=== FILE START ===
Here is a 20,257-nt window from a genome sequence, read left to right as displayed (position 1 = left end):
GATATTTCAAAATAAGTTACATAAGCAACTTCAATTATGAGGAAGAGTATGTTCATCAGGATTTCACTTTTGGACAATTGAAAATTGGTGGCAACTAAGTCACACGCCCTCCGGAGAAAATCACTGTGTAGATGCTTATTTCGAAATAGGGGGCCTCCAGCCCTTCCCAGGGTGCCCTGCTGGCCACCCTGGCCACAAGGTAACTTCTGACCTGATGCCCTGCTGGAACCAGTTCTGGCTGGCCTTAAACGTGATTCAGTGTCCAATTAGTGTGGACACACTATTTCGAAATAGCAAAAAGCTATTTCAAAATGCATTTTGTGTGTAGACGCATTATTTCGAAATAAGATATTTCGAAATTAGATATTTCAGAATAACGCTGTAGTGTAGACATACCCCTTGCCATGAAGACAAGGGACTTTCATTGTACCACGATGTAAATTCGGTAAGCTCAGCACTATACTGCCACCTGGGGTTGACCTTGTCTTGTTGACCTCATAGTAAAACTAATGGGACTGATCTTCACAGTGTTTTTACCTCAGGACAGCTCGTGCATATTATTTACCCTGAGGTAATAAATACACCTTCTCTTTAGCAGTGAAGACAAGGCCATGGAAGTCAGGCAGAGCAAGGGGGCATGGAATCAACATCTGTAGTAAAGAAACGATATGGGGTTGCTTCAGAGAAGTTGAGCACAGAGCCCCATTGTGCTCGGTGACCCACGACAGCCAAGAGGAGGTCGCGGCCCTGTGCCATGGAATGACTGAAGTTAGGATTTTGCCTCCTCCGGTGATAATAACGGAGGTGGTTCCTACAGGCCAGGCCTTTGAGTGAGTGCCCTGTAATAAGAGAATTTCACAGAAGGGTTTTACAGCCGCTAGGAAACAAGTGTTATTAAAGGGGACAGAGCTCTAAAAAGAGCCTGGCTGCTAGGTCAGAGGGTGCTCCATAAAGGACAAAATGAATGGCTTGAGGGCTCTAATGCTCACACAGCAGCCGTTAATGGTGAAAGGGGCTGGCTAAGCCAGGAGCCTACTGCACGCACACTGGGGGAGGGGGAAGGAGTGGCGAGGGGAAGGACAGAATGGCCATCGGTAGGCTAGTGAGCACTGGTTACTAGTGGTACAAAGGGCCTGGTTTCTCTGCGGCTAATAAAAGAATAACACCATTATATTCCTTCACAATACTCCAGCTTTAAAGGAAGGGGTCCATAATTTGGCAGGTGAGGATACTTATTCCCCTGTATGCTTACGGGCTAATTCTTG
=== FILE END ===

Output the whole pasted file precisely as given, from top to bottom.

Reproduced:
Here is a 20,257-nt window from a genome sequence, read left to right as displayed (position 1 = left end):
GATATTTCAAAATAAGTTACATAAGCAACTTCAATTATGAGGAAGAGTATGTTCATCAGGATTTCACTTTTGGACAATTGAAAATTGGTGGCAACTAAGTCACACGCCCTCCGGAGAAAATCACTGTGTAGATGCTTATTTCGAAATAGGGGGCCTCCAGCCCTTCCCAGGGTGCCCTGCTGGCCACCCTGGCCACAAGGTAACTTCTGACCTGATGCCCTGCTGGAACCAGTTCTGGCTGGCCTTAAACGTGATTCAGTGTCCAATTAGTGTGGACACACTATTTCGAAATAGCAAAAAGCTATTTCAAAATGCATTTTGTGTGTAGACGCATTATTTCGAAATAAGATATTTCGAAATTAGATATTTCAGAATAACGCTGTAGTGTAGACATACCCCTTGCCATGAAGACAAGGGACTTTCATTGTACCACGATGTAAATTCGGTAAGCTCAGCACTATACTGCCACCTGGGGTTGACCTTGTCTTGTTGACCTCATAGTAAAACTAATGGGACTGATCTTCACAGTGTTTTTACCTCAGGACAGCTCGTGCATATTATTTACCCTGAGGTAATAAATACACCTTCTCTTTAGCAGTGAAGACAAGGCCATGGAAGTCAGGCAGAGCAAGGGGGCATGGAATCAACATCTGTAGTAAAGAAACGATATGGGGTTGCTTCAGAGAAGTTGAGCACAGAGCCCCATTGTGCTCGGTGACCCACGACAGCCAAGAGGAGGTCGCGGCCCTGTGCCATGGAATGACTGAAGTTAGGATTTTGCCTCCTCCGGTGATAATAACGGAGGTGGTTCCTACAGGCCAGGCCTTTGAGTGAGTGCCCTGTAATAAGAGAATTTCACAGAAGGGTTTTACAGCCGCTAGGAAACAAGTGTTATTAAAGGGGACAGAGCTCTAAAAAGAGCCTGGCTGCTAGGTCAGAGGGTGCTCCATAAAGGACAAAATGAATGGCTTGAGGGCTCTAATGCTCACACAGCAGCCGTTAATGGTGAAAGGGGCTGGCTAAGCCAGGAGCCTACTGCACGCACACTGGGGGAGGGGGAAGGAGTGGCGAGGGGAAGGACAGAATGGCCATCGGTAGGCTAGTGAGCACTGGTTACTAGTGGTACAAAGGGCCTGGTTTCTCTGCGGCTAATAAAAGAATAACACCATTATATTCCTTCACAATACTCCAGCTTTAAAGGAAGGGGTCCATAATTTGGCAGGTGAGGATACTTATTCCCCTGTATGCTTACGGGCTAATTCTTG